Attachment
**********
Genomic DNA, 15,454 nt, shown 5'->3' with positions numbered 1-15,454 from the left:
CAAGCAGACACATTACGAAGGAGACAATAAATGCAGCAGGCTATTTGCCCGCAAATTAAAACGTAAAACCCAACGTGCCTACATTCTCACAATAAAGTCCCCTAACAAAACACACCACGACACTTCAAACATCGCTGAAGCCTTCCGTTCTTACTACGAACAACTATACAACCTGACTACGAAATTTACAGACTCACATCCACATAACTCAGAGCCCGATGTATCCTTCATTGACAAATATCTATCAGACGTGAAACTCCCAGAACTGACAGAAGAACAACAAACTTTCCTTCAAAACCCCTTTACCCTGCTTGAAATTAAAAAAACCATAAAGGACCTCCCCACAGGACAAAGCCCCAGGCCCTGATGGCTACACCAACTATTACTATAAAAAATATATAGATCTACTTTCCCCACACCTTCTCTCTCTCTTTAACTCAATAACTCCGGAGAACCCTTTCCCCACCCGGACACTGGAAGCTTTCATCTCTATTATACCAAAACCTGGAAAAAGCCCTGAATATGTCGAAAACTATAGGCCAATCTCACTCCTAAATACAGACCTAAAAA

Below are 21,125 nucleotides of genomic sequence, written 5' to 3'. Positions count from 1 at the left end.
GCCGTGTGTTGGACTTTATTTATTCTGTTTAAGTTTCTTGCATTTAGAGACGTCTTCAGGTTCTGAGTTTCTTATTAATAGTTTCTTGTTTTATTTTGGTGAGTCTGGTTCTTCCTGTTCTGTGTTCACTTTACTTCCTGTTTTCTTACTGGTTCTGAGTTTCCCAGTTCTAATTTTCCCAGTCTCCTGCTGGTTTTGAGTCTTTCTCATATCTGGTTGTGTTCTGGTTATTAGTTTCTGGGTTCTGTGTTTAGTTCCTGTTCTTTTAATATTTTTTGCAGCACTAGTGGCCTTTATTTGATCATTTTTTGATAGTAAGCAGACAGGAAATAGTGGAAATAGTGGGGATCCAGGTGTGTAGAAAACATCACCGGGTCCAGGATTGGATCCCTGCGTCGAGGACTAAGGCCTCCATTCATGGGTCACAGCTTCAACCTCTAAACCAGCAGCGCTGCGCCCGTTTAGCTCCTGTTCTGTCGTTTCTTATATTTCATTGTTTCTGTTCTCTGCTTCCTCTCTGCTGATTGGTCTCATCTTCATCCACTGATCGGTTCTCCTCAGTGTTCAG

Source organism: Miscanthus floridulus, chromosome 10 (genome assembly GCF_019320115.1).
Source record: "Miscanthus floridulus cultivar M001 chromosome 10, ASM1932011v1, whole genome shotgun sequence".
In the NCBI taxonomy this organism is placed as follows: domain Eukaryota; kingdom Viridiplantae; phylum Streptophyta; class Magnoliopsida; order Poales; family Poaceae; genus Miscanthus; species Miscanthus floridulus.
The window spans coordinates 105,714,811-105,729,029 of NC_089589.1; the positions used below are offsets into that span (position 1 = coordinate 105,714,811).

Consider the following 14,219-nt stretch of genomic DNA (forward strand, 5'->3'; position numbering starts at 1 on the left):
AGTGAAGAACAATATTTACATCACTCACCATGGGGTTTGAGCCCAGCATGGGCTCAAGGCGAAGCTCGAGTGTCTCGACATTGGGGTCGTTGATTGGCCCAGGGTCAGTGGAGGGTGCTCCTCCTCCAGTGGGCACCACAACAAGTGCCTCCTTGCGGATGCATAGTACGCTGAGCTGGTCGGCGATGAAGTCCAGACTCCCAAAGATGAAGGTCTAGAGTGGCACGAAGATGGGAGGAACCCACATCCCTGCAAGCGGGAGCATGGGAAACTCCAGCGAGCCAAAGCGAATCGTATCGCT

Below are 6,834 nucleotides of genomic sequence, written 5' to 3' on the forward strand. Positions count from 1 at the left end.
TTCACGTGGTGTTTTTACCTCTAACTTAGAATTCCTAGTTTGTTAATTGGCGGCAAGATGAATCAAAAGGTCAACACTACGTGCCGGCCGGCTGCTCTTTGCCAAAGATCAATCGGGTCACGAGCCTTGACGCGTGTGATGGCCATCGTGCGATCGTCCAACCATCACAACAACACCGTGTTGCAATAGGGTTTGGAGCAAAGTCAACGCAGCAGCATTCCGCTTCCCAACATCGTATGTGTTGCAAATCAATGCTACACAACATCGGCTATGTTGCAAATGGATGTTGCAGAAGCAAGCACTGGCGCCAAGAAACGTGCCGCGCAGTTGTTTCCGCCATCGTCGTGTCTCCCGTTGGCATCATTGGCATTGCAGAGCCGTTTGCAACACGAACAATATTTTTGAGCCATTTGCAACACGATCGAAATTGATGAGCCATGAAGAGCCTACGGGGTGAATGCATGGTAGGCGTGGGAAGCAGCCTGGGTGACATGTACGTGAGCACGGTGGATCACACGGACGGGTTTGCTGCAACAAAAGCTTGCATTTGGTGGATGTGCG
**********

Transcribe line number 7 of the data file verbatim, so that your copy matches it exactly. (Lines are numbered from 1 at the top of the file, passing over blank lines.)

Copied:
In the NCBI taxonomy this organism is placed as follows: domain Eukaryota; kingdom Viridiplantae; phylum Streptophyta; class Magnoliopsida; order Poales; family Poaceae; genus Miscanthus; species Miscanthus floridulus.